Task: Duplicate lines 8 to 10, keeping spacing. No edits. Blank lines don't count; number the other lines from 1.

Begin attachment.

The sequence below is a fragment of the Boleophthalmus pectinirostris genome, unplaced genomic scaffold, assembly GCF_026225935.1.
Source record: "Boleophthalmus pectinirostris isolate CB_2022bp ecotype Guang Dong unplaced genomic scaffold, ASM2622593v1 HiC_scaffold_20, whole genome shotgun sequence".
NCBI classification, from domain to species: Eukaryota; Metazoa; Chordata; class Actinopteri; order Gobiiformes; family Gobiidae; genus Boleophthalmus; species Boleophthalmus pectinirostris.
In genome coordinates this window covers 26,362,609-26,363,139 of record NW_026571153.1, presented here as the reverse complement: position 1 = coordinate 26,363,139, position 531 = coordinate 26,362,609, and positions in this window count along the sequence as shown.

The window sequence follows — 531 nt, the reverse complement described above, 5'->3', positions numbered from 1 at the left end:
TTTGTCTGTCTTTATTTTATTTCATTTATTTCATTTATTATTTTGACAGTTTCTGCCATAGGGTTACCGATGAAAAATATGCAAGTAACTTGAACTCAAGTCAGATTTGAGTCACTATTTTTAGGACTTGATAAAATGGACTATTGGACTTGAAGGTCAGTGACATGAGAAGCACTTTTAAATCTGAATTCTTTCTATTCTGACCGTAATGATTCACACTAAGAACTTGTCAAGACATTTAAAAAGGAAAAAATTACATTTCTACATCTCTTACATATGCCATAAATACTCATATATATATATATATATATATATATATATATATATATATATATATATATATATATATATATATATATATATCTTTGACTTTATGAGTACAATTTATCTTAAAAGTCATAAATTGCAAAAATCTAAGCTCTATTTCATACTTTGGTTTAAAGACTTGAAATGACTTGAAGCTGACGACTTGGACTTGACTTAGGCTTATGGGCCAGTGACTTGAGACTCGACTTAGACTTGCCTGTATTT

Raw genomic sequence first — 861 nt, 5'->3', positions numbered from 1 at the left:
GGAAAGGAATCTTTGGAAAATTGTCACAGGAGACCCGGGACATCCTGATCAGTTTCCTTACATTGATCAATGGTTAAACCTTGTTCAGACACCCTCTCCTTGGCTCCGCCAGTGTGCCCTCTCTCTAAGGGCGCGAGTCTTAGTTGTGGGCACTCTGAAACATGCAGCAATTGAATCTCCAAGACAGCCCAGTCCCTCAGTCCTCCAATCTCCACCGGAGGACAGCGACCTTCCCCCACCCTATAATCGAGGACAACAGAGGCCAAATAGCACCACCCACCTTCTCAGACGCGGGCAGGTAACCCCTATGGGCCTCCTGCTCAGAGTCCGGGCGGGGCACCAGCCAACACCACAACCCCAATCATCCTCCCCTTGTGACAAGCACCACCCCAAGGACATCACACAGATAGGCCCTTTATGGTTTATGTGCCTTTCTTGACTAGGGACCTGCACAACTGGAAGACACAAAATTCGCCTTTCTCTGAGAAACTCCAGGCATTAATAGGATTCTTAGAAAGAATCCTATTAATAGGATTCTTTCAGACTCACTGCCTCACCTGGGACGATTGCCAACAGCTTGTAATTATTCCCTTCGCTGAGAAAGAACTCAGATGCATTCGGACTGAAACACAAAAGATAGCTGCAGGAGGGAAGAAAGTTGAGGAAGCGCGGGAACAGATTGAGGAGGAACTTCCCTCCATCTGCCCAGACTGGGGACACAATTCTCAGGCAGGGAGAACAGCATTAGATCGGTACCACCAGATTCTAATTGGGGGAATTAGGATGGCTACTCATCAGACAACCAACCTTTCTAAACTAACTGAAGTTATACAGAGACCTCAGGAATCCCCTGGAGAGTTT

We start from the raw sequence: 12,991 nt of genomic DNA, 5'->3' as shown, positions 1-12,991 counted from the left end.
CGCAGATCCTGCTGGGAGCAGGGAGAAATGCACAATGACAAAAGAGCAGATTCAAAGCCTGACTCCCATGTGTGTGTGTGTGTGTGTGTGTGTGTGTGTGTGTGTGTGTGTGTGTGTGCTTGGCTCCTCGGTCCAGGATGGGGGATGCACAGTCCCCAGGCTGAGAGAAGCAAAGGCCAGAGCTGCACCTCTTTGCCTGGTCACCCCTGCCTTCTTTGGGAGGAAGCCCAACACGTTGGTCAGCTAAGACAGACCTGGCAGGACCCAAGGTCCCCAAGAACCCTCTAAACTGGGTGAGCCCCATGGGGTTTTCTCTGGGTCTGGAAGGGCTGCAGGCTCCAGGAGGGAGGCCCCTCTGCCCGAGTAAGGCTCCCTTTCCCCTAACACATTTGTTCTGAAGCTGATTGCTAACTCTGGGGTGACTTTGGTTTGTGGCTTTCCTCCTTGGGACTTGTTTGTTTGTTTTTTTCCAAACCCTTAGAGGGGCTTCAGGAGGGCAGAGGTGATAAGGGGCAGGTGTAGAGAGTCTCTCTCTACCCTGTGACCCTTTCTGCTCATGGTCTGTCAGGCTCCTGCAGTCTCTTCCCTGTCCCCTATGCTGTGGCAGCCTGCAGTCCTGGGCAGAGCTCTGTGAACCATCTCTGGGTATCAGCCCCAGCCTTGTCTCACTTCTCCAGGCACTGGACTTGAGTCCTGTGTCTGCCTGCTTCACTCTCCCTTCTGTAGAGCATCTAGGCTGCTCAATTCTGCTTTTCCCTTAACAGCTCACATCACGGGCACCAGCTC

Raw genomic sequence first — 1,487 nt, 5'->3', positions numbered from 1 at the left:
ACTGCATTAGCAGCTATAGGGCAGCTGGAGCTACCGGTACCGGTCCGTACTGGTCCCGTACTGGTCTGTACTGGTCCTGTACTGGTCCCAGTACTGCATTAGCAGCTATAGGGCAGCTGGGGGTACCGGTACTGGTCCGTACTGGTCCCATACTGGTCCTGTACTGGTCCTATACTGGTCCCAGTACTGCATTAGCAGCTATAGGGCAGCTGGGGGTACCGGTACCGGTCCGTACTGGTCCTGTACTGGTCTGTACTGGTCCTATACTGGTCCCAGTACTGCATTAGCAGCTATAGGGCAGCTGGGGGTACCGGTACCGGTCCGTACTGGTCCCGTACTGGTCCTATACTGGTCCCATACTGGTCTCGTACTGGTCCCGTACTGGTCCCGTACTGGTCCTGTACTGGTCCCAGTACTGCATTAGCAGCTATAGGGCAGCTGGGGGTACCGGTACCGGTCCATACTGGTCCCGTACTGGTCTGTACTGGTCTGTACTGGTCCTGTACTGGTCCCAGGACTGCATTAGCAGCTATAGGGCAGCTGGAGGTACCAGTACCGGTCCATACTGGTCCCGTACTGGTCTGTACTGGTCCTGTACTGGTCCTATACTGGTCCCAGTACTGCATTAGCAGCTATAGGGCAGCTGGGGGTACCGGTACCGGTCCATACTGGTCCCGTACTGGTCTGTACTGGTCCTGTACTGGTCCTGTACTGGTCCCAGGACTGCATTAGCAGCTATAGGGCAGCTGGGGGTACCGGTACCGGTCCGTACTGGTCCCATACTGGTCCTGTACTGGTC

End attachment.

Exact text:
GGAAAGGAATCTTTGGAAAATTGTCACAGGAGACCCGGGACATCCTGATCAGTTTCCTTACATTGATCAATGGTTAAACCTTGTTCAGACACCCTCTCCTTGGCTCCGCCAGTGTGCCCTCTCTCTAAGGGCGCGAGTCTTAGTTGTGGGCACTCTGAAACATGCAGCAATTGAATCTCCAAGACAGCCCAGTCCCTCAGTCCTCCAATCTCCACCGGAGGACAGCGACCTTCCCCCACCCTATAATCGAGGACAACAGAGGCCAAATAGCACCACCCACCTTCTCAGACGCGGGCAGGTAACCCCTATGGGCCTCCTGCTCAGAGTCCGGGCGGGGCACCAGCCAACACCACAACCCCAATCATCCTCCCCTTGTGACAAGCACCACCCCAAGGACATCACACAGATAGGCCCTTTATGGTTTATGTGCCTTTCTTGACTAGGGACCTGCACAACTGGAAGACACAAAATTCGCCTTTCTCTGAGAAACTCCAGGCATTAATAGGATTCTTAGAAAGAATCCTATTAATAGGATTCTTTCAGACTCACTGCCTCACCTGGGACGATTGCCAACAGCTTGTAATTATTCCCTTCGCTGAGAAAGAACTCAGATGCATTCGGACTGAAACACAAAAGATAGCTGCAGGAGGGAAGAAAGTTGAGGAAGCGCGGGAACAGATTGAGGAGGAACTTCCCTCCATCTGCCCAGACTGGGGACACAATTCTCAGGCAGGGAGAACAGCATTAGATCGGTACCACCAGATTCTAATTGGGGGAATTAGGATGGCTACTCATCAGACAACCAACCTTTCTAAACTAACTGAAGTTATACAGAGACCTCAGGAATCCCCTGGAGAGTTT

We start from the raw sequence: 12,991 nt of genomic DNA, 5'->3' as shown, positions 1-12,991 counted from the left end.
CGCAGATCCTGCTGGGAGCAGGGAGAAATGCACAATGACAAAAGAGCAGATTCAAAGCCTGACTCCCATGTGTGTGTGTGTGTGTGTGTGTGTGTGTGTGTGTGTGTGTGTGTGTGTGCTTGGCTCCTCGGTCCAGGATGGGGGATGCACAGTCCCCAGGCTGAGAGAAGCAAAGGCCAGAGCTGCACCTCTTTGCCTGGTCACCCCTGCCTTCTTTGGGAGGAAGCCCAACACGTTGGTCAGCTAAGACAGACCTGGCAGGACCCAAGGTCCCCAAGAACCCTCTAAACTGGGTGAGCCCCATGGGGTTTTCTCTGGGTCTGGAAGGGCTGCAGGCTCCAGGAGGGAGGCCCCTCTGCCCGAGTAAGGCTCCCTTTCCCCTAACACATTTGTTCTGAAGCTGATTGCTAACTCTGGGGTGACTTTGGTTTGTGGCTTTCCTCCTTGGGACTTGTTTGTTTGTTTTTTTCCAAACCCTTAGAGGGGCTTCAGGAGGGCAGAGGTGATAAGGGGCAGGTGTAGAGAGTCTCTCTCTACCCTGTGACCCTTTCTGCTCATGGTCTGTCAGGCTCCTGCAGTCTCTTCCCTGTCCCCTATGCTGTGGCAGCCTGCAGTCCTGGGCAGAGCTCTGTGAACCATCTCTGGGTATCAGCCCCAGCCTTGTCTCACTTCTCCAGGCACTGGACTTGAGTCCTGTGTCTGCCTGCTTCACTCTCCCTTCTGTAGAGCATCTAGGCTGCTCAATTCTGCTTTTCCCTTAACAGCTCACATCACGGGCACCAGCTC